Again, why is this important to know? — Because if you are new to the Internet game, you get 50% conversion rate but you expect 100 visits and 90 signups — you’ll decide that you are a loser and stop your business, while in fact you are rocking it.

Seems like ReadByHumans had good, healthy numbers. However getting those 15k hits (ideally for free) was not immediately obvious. Tweet me if you know how, please 🙏

Customer Development

For the upcoming several weeks, I did not want to invest more time in growing sign-ups. Instead, I wanted to focus on making my service loved by existing users. I emailed each of them personally, trying to understand why did they sign up, their expectations, their needs, and what would they pay for. Yes! It’s a good idea to ask for money ASAP. This was not meant to be a Silicon Valley type project, where I’d raise 1.5 Gazillion of Dollars and subsidize growth forever without thinking of making a profit and sell to Hooli. I wanted to validate if people would pay for something here and do that fast.

I learned a few lessons on how to get genuine feedback from users and previously covered them in my other post “You dont have to reply

So why did we shut down?

Well, this all was not too bad. But there were few major issues.

Copyright 👮

Article copyright was a serious issue and I’m not a subject expert. Fear of things you don’t know you don’t know is real. Hacker News reaction reminded me that no one gives a f*ck about your positive intentions. I’ll say no more.

Economics 📈

I was spending about $300 a month on voice actors. I did not have an infinite budget and wanted to monetize ASAP or shut this thing down. Sooner or later I had to send out a sales email offering to pay for Premium service. The offer was “TOP 3 articles narrated on weekly basis + 1 FREE weekly article”. Only 1 person gave me his/her credit card information . 1 is better than 0. I smiled 🙂 Time was running. I could no longer sustain spending $$$ on voice actors, do all the weekly newsletters, article selection, audio editing and uploads. I gave myself time till the end of July, to find a way to break-even or shut down. And well, I had to shut down.

Here are some calculations that I did to estimate what it takes to break even. All numbers in bold are variables, that I played with to see what happens to the Profit cell.

Lessons learned 🤓

  • Stay true to yourself and build what you yourself want. Don’t waste time for indirect routes and stop looking for shortcuts.
  • There are a ton of ways to validate an idea without writing a single line of code. Even when you think you should, try your best to find an off-the-shelf solution. Case in point: did not build a backend — just a landing page. Did not build mobile app — relied on existing podcast apps to deliver content via RSS feeds.
  • Know your funnel! Think in terms of funnels and apply them everywhere. Including dating. I never really thought in terms of funnels before Andrey forced me into it. When you know your conversion rates, you can suddenly start planning actionable targets all the way to break-even. Example: you calculated that you need 100 paying customers at 9.99 a month to break-even. You learned your conversion rate is ~0.5% into a paying customer per month. Therefore you need to drive 20,000 quality leads to your landing page to eventually hit monthly break-even.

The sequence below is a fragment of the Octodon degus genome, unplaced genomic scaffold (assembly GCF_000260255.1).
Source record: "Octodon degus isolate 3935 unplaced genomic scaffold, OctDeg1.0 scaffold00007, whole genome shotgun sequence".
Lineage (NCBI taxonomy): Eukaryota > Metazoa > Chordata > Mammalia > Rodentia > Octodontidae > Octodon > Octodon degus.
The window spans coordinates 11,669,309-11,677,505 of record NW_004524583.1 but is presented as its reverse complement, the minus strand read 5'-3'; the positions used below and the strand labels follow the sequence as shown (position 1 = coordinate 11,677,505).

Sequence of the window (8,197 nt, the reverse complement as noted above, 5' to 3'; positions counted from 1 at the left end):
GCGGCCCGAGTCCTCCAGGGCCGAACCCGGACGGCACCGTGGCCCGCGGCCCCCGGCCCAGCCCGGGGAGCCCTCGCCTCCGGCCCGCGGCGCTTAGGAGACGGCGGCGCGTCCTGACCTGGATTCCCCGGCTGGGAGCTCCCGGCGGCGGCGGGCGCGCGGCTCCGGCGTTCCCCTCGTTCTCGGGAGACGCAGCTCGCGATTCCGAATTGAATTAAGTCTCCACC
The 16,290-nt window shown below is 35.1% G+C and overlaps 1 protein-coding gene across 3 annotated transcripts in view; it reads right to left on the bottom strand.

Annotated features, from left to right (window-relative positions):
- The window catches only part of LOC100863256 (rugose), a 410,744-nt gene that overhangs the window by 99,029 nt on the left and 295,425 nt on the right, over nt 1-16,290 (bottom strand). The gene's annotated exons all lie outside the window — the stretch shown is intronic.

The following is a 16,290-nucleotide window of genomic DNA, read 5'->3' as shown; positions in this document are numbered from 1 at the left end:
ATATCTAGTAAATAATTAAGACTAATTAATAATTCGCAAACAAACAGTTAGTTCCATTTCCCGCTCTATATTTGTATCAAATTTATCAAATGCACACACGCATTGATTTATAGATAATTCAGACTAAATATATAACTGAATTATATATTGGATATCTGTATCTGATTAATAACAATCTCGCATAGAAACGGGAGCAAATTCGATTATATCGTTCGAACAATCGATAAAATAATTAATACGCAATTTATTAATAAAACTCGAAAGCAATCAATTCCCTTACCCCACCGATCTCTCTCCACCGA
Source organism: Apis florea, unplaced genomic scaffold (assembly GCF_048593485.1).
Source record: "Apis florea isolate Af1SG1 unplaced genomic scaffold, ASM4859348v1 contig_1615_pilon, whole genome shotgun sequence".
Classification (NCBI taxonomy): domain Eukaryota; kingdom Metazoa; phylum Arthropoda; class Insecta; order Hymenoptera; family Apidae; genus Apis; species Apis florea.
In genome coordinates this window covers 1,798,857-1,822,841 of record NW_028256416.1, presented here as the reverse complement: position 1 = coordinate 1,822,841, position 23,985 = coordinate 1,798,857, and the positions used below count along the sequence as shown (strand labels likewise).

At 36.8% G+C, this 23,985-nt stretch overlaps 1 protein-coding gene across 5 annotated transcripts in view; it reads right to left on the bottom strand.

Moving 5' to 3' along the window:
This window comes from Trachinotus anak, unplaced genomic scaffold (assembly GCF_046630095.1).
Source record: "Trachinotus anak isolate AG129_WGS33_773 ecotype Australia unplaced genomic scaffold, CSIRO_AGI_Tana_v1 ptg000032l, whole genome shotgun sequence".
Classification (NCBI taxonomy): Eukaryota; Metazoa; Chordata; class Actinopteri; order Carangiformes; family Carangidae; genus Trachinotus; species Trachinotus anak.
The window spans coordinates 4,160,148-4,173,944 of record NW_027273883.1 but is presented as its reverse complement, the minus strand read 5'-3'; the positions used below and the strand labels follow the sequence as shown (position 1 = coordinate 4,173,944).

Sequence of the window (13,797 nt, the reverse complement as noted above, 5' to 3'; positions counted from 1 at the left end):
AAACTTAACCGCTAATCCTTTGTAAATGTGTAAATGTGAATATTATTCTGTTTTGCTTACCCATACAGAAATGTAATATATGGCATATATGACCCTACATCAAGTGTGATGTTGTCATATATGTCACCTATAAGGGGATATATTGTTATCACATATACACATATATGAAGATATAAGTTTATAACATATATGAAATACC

• Talk to your customers. Again and again. Talk to them all the time. Get their feedback and quantify it on as many decisions as you can. Idealy call them. Forget Messanger and WhatsApp.
  • A popular idea and a business idea, that makes economic sense, are not the same. ReadByHumans was a popular idea. Still is.
  • Markets worldwide differ. What might work in the USA, might not work in Europe or Asia. And vice versa.
  • On the state of Text-To-Speech. When we sent some lower quality human narrations, our users thought it was synthesized. I thought an average human being would be able to distinguish between robotic and human voice. Wrong! The line gets more and more blurry. People also seem to have very high expectations from AI, since they confuse humans voice with a TTS output.

Thank you ❤️

Special thanks to all who helped me with ReadByHumans along the way! Close friends, Startup School batch members, people who reached out and offered feedback. Thanks Andrey for kicking my ass. Thanks, Adelina and Ritesh for reviewing my writing. Thanks to Jennifer M Choi, Dan Siegel for providing feedback in the early days. There are too many too many worthy names here, as the article was already too long! Thank you all who subscribed to ReadByHumans and chatted with me over email and skype!

Stay in Touch! ✉️

Hope this was useful! Please share this with all your Medium friends and hit that 👏 button below to spread it around even more. You can also engage me on consulting basis, if you need some js, react, node, ui/ux or growth help. Happy to help!

Originally published at on September 27, 2017.